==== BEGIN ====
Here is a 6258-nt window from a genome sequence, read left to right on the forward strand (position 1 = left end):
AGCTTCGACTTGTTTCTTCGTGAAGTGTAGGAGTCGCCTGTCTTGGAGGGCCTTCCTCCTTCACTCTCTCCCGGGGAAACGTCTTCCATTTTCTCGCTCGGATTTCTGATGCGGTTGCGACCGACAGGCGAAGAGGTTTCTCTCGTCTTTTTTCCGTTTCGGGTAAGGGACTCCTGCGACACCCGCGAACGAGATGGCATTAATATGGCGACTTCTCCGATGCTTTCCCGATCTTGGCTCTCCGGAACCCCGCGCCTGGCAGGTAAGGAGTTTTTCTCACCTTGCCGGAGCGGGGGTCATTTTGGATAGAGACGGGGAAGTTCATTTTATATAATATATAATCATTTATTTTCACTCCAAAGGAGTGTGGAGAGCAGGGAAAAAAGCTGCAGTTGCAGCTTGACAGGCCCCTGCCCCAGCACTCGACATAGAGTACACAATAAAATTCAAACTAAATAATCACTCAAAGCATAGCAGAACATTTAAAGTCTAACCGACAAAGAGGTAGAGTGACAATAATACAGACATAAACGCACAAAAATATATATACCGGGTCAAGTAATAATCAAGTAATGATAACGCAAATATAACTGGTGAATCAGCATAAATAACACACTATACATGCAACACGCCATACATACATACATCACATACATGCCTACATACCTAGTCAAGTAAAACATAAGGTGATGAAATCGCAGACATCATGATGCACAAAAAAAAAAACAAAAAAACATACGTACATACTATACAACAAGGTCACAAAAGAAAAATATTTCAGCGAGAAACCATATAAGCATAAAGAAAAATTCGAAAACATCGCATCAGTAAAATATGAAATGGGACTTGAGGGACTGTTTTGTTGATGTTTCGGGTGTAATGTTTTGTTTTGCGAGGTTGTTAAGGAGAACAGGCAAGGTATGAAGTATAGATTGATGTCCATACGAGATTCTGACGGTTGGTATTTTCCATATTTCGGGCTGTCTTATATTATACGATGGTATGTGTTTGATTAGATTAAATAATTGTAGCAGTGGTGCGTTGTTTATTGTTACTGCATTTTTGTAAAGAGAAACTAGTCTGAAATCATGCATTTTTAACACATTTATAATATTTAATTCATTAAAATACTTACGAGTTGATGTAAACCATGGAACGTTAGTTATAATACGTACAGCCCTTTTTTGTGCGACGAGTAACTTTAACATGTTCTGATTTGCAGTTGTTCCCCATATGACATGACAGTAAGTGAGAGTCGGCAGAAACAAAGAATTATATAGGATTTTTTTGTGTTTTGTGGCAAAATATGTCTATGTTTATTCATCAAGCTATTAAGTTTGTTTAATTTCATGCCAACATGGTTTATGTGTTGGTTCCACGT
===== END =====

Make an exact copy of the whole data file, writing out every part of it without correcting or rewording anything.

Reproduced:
Here is a 6258-nt window from a genome sequence, read left to right on the forward strand (position 1 = left end):
AGCTTCGACTTGTTTCTTCGTGAAGTGTAGGAGTCGCCTGTCTTGGAGGGCCTTCCTCCTTCACTCTCTCCCGGGGAAACGTCTTCCATTTTCTCGCTCGGATTTCTGATGCGGTTGCGACCGACAGGCGAAGAGGTTTCTCTCGTCTTTTTTCCGTTTCGGGTAAGGGACTCCTGCGACACCCGCGAACGAGATGGCATTAATATGGCGACTTCTCCGATGCTTTCCCGATCTTGGCTCTCCGGAACCCCGCGCCTGGCAGGTAAGGAGTTTTTCTCACCTTGCCGGAGCGGGGGTCATTTTGGATAGAGACGGGGAAGTTCATTTTATATAATATATAATCATTTATTTTCACTCCAAAGGAGTGTGGAGAGCAGGGAAAAAAGCTGCAGTTGCAGCTTGACAGGCCCCTGCCCCAGCACTCGACATAGAGTACACAATAAAATTCAAACTAAATAATCACTCAAAGCATAGCAGAACATTTAAAGTCTAACCGACAAAGAGGTAGAGTGACAATAATACAGACATAAACGCACAAAAATATATATACCGGGTCAAGTAATAATCAAGTAATGATAACGCAAATATAACTGGTGAATCAGCATAAATAACACACTATACATGCAACACGCCATACATACATACATCACATACATGCCTACATACCTAGTCAAGTAAAACATAAGGTGATGAAATCGCAGACATCATGATGCACAAAAAAAAAAACAAAAAAACATACGTACATACTATACAACAAGGTCACAAAAGAAAAATATTTCAGCGAGAAACCATATAAGCATAAAGAAAAATTCGAAAACATCGCATCAGTAAAATATGAAATGGGACTTGAGGGACTGTTTTGTTGATGTTTCGGGTGTAATGTTTTGTTTTGCGAGGTTGTTAAGGAGAACAGGCAAGGTATGAAGTATAGATTGATGTCCATACGAGATTCTGACGGTTGGTATTTTCCATATTTCGGGCTGTCTTATATTATACGATGGTATGTGTTTGATTAGATTAAATAATTGTAGCAGTGGTGCGTTGTTTATTGTTACTGCATTTTTGTAAAGAGAAACTAGTCTGAAATCATGCATTTTTAACACATTTATAATATTTAATTCATTAAAATACTTACGAGTTGATGTAAACCATGGAACGTTAGTTATAATACGTACAGCCCTTTTTTGTGCGACGAGTAACTTTAACATGTTCTGATTTGCAGTTGTTCCCCATATGACATGACAGTAAGTGAGAGTCGGCAGAAACAAAGAATTATATAGGATTTTTTTGTGTTTTGTGGCAAAATATGTCTATGTTTATTCATCAAGCTATTAAGTTTGTTTAATTTCATGCCAACATGGTTTATGTGTTGGTTCCACGT